Sunday, February 22, 2009

In the World of Music, the Supreme Terrorist?

The vicious temper of the legendary conductor Arturo Toscanini is well - documented.
I have already written one story about his brand of terrorism.
He repeatedly either broke his baton, or threw really priceless scores at his musicians during these tantrums, and insulted countless colleagues without mercy or hesitation.
One real gem was his threat to the orchestra during a rehearsal; namely, " when I die, I shall return as the owner of a bordello, and not allow any of you to enter. Anyway, you all play as if you were castrated, so what is the difference?"


Thursday, February 19, 2009

A Five -Year-Old Playing Diabelli - Wonder What Became of Her?

I recall, a good number of years back, taking on, as a student, a little Japanese girl of kindergarten age.
Her family came from Kobe for a period during which her father was attending Harvard for his doctorate.
She was rather precocious musically, as she could read music better than her own language, and was impressive in her knowledge of English, even at that age.
The event I remember best was when she and I played in public, in her fifth year, doing the six sonatinas of Opus 163 by Diabelli, named "Pleasures of Youth", which are really quite charming, and redolent with melodies.
I vividly recall those tiny, chubby little fingers gliding over the hundreds of notes she had to play, and the audience simply loved the performance.
Even though I have taught many much older than she was, that event stands out as one of my more memorable experiences.
Wonder what became of her?


Tuesday, February 17, 2009

The Young Composer Who Got Away With It - Namely, Me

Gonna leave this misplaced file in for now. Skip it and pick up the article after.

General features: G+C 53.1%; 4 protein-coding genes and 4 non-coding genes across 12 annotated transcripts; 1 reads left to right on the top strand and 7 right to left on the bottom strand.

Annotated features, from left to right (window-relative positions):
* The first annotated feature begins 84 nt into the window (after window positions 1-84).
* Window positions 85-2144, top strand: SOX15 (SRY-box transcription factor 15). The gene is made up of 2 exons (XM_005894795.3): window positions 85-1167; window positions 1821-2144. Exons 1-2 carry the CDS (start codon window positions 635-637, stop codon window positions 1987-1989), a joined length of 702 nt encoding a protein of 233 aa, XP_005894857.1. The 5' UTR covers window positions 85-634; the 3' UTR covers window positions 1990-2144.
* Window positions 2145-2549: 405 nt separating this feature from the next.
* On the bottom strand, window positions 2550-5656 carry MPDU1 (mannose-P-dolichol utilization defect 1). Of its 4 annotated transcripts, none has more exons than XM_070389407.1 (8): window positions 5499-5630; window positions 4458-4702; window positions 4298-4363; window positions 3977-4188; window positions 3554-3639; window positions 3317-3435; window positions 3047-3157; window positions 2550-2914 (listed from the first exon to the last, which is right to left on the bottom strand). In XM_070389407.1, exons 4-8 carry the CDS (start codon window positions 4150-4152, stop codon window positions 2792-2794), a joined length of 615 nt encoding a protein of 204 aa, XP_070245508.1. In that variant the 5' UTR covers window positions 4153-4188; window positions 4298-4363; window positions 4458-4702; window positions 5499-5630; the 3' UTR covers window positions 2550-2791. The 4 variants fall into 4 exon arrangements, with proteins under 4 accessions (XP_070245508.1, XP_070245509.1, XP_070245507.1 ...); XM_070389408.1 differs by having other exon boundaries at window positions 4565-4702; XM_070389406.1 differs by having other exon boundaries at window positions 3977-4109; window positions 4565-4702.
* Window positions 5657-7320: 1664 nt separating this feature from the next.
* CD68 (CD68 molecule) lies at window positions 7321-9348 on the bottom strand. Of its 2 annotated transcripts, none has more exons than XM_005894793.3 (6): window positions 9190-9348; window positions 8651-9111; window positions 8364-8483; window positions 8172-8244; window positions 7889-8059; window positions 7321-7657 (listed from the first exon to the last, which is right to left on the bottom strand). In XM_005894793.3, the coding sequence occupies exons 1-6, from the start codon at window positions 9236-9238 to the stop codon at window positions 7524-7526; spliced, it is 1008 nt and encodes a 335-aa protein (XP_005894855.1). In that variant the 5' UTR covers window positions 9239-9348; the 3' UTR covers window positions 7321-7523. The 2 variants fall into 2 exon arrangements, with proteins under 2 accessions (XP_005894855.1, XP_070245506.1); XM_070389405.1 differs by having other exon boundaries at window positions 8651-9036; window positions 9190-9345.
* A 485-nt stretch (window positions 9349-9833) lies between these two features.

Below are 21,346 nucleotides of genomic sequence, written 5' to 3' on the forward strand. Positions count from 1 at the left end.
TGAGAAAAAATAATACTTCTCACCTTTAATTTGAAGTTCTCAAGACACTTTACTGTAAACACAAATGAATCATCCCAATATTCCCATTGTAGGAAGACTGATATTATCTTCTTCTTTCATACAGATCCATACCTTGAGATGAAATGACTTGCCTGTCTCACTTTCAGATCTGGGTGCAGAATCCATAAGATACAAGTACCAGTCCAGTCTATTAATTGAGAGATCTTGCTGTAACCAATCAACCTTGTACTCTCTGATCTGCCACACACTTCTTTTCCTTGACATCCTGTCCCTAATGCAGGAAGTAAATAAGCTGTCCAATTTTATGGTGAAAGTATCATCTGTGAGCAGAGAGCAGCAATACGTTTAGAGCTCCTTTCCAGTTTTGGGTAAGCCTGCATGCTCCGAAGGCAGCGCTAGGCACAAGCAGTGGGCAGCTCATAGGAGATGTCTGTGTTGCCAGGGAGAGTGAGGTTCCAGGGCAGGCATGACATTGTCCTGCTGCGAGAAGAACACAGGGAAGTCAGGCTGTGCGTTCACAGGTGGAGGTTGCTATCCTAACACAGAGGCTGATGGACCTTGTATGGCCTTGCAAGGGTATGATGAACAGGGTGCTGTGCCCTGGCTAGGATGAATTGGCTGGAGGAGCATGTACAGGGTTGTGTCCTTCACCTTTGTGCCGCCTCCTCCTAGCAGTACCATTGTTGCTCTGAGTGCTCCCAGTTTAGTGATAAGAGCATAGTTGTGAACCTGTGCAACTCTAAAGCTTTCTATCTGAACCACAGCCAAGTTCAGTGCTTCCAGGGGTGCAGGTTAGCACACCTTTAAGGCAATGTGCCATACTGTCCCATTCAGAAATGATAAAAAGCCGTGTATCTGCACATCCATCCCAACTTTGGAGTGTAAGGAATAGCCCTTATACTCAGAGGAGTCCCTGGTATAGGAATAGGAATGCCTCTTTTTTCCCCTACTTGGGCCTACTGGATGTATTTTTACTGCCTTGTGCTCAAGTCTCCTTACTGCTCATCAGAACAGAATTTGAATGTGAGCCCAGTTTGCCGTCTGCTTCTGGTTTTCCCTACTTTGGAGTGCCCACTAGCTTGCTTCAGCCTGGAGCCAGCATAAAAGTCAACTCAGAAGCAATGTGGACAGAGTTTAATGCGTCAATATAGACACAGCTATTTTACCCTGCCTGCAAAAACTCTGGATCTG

During my elementary and high school days in Rochester, I attended the prestigious Eastman School of Music as a piano student, before making the defining decision to make music my profession.
Those of us who played well were qualified to play in the Honors recitals, which took place periodically in, as I recall, the beautiful Kilbourn Hall.
I performed in virtually all of these recitals, as I was considered pretty good at playing the instrument.
Of course, one would have to pass a rather stringent list of prerequisites in order to perform in the Honor recitals. Obviously, the committee who decided knew the repertoire, and expected certain vital aspects of that repertoire to be attained in order for the performer to be in those recitals.
One day, the diabolical reality appeared, that if I played pieces which I composed, the members of the committee would not have any precedent to go by, as these pieces would not have been heard prior to the recital, as I would write a composition specifically for each recital. My teacher liked my compositions, and so I had no problem entering them.
There were, to be sure, certain pieces from the repertoire that required performance, which I did, of course; however, any and every piece that I wrote, then performed in Kilbourn, passed the tests with flying colors, and I became a kind of mini-celebrity, being the only kid in the Honors recitals that wrote original music.
Diabolical, perhaps; but, it worked every time.


Wednesday, February 11, 2009

Twentieth Century Music's Greatest Tragedies

For me, the most unremitting losses dealt the world of music in the twentieth century were the tragically early deaths of three performers who, at the time of their passings, were already legendary in attainment and promise.
I have already written about the American pianist, William Kapell, who was killed in a plane crash at the age of thirty one. The few recordings left to us are vivid descriptions of a massive pianistic and intellectual entity, rivaled by only a few great pianists many years his senior.